The casuarina tree is not a native to the island, and some consider it an invasive. They are tolerant of windswept places and this large example stands along a windswept beach. Its leaves/needles are long, so when the wind blows there is a gentle soothing sound and the small branches sway like little grass skirts. When the needles fall, they form a barrier to other plants, so there is no understory of brush or other plants where these trees stand.
This barren blanket of casuarina leaves overlaid with several large decaying branches became the setting for the picture below. It was not a conscious intention that caused the palettes of the two images to be so similar. Instead, it was the feeling of each and what seemed to work best to communicate what appealed to me about each scene. It’s odd how that works…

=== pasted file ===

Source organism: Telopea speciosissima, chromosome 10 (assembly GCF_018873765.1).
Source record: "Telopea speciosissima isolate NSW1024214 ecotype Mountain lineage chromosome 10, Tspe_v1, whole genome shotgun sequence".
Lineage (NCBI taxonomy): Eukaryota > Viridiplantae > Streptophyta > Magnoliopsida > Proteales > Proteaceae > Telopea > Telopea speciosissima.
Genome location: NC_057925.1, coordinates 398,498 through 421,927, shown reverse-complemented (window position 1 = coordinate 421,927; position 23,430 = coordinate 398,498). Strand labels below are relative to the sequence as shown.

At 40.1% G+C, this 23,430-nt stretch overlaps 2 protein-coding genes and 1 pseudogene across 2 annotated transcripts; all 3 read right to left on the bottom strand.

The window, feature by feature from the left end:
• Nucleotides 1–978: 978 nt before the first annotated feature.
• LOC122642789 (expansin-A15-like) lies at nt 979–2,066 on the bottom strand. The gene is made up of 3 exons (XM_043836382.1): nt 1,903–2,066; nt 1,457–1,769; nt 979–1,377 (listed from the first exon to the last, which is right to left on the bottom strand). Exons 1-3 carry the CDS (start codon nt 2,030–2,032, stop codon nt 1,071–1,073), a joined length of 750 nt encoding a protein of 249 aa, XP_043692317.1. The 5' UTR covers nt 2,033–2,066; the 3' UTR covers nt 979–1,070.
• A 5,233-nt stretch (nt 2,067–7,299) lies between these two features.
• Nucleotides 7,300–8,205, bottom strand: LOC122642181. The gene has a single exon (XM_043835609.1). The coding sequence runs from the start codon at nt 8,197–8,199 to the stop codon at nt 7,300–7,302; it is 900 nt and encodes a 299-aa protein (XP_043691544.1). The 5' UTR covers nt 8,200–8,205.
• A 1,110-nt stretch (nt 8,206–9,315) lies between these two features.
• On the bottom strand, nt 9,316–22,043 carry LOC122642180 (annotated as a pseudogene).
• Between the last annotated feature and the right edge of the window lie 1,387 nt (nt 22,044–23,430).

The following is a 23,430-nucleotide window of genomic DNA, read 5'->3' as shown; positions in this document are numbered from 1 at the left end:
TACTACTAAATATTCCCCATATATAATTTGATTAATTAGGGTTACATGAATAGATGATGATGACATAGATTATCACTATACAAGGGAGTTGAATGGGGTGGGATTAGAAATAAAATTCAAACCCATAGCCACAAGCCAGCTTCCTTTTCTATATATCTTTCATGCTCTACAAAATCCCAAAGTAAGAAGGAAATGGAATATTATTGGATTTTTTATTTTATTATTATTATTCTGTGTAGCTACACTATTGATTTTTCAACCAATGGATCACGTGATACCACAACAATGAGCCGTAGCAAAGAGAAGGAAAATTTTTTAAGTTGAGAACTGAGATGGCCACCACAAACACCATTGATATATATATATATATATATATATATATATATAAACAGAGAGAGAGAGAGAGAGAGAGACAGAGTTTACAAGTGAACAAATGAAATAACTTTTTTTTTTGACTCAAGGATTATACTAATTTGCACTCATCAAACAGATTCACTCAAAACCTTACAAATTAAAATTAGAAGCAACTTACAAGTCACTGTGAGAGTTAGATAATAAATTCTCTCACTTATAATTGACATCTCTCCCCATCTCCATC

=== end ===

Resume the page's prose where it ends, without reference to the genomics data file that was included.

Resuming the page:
We no longer trust beauty as a serious means of investigation. But it can be ... In fact, beauty can be incendiary; it can be subversive; it can make us cringe.
-- David Maisel, Photographer
"It is the function of art to renew our perception. What we are familiar with we cease to see. The writer shakes up the familiar scene, and, as if by magic, we see a new meaning in it." -- Anais Nin
“The more clearly we can focus our attention on the wonders of the universe, the less taste we shall have for the destruction of our race.” -- Rachel Carson